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Users' Guides to the Medical Literature |

How to Use an Article Reporting a Multiple Treatment Comparison Meta-analysis

Edward J. Mills, PhD, MSc; John P. A. Ioannidis, MD, DSc; Kristian Thorlund, PhD, MSc; Holger J. Schünemann, MD, PhD, MSc; Milo A. Puhan, MD, PhD; Gordon H. Guyatt, MD, MSc
JAMA. 2012;308(12):1246-1253. doi:10.1001/2012.jama.11228.
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Multiple treatment comparison (MTC) meta-analysis uses both direct (head-to-head) randomized clinical trial (RCT) evidence as well as indirect evidence from RCTs to compare the relative effectiveness of all included interventions. The methodological quality of MTCs may be difficult for clinicians to interpret because the number of interventions evaluated may be large and the methodological approaches may be complex. Clinicians and others evaluating an MTC should be aware of the potential biases that can affect the interpretation of these analyses. Readers should consider whether the primary studies are sufficiently homogeneous to combine; whether the different interventions are sufficiently similar in their populations, study designs, and outcomes; and whether the direct evidence is sufficiently similar to the indirect evidence to consider combining. This article uses the existing Users' Guides format to address study validity, interpretation of results, and application to a patient scenario.

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Figure 1. Examples of Possible Network Geometry
Graphic Jump Location

The figure shows 4 network graphs. In each graph, lines show where direct comparisons exist from one or more trials. The star shows a network for which all interventions have a single mutual comparator. A single closed loop involves 3 interventions and can provide data to calculate both direct comparisons and indirect comparisons. A well-connected network in which all interventions have been compared against each other in multiple randomized controlled trials (RCTs). The complex network has multiple loops and arms that may have sparse connections.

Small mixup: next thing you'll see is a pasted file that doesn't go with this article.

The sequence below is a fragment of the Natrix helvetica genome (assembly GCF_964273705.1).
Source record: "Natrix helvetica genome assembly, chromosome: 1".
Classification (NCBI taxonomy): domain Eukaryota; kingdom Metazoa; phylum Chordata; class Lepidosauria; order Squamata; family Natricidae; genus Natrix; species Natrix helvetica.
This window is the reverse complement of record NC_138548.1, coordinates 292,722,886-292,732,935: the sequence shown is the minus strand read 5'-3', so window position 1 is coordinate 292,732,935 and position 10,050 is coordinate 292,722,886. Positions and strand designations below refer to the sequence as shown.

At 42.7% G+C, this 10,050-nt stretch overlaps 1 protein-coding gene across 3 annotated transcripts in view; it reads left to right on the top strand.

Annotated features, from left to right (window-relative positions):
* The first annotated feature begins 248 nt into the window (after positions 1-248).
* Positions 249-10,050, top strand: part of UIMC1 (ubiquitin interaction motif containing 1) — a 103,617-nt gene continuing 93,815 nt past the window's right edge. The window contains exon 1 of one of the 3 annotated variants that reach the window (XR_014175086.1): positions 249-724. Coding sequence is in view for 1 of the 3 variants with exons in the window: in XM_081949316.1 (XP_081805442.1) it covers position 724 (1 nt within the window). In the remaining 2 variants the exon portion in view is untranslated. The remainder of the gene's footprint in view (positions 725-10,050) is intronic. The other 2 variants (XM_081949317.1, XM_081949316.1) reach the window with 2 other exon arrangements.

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Figure 2. A Simple Indirect Comparison and Simple Closed Loop
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A, In an indirect comparison, there is direct evidence from paroxetine compared with placebo and direct evidence of lorazepam compared with placebo. Therefore, the indirect comparison can be applied to determine the effect of paroxetine compared with lorazepam, even if no direct head-to-head comparison exists for these 2 agents. B, In the closed loop, there is direct evidence that compares nicotine replacement therapy with both varenicline and also bupropion. There is also direct evidence comparing bupropion with varenicline. Therefore, enough information exists to evaluate whether the results are coherent between direct and indirect evidence.

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Figure 3. Treatment Network for the Drugs Considered in the Example Multiple Treatment Comparison on Generalized Anxiety Disorder
Graphic Jump Location

The lines between treatment nodes indicate the comparisons made throughout randomized clinical trials (RCTs). The numbers on the lines indicate the number of RCTs informing a particular comparison. (The figure is based on Baldwin et al.1)

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The American Medical Association is accredited by the Accreditation Council for Continuing Medical Education to provide continuing medical education for physicians. The AMA designates this journal-based CME activity for a maximum of 1 AMA PRA Category 1 CreditTM per course. Physicians should claim only the credit commensurate with the extent of their participation in the activity. Physicians who complete the CME course and score at least 80% correct on the quiz are eligible for AMA PRA Category 1 CreditTM.
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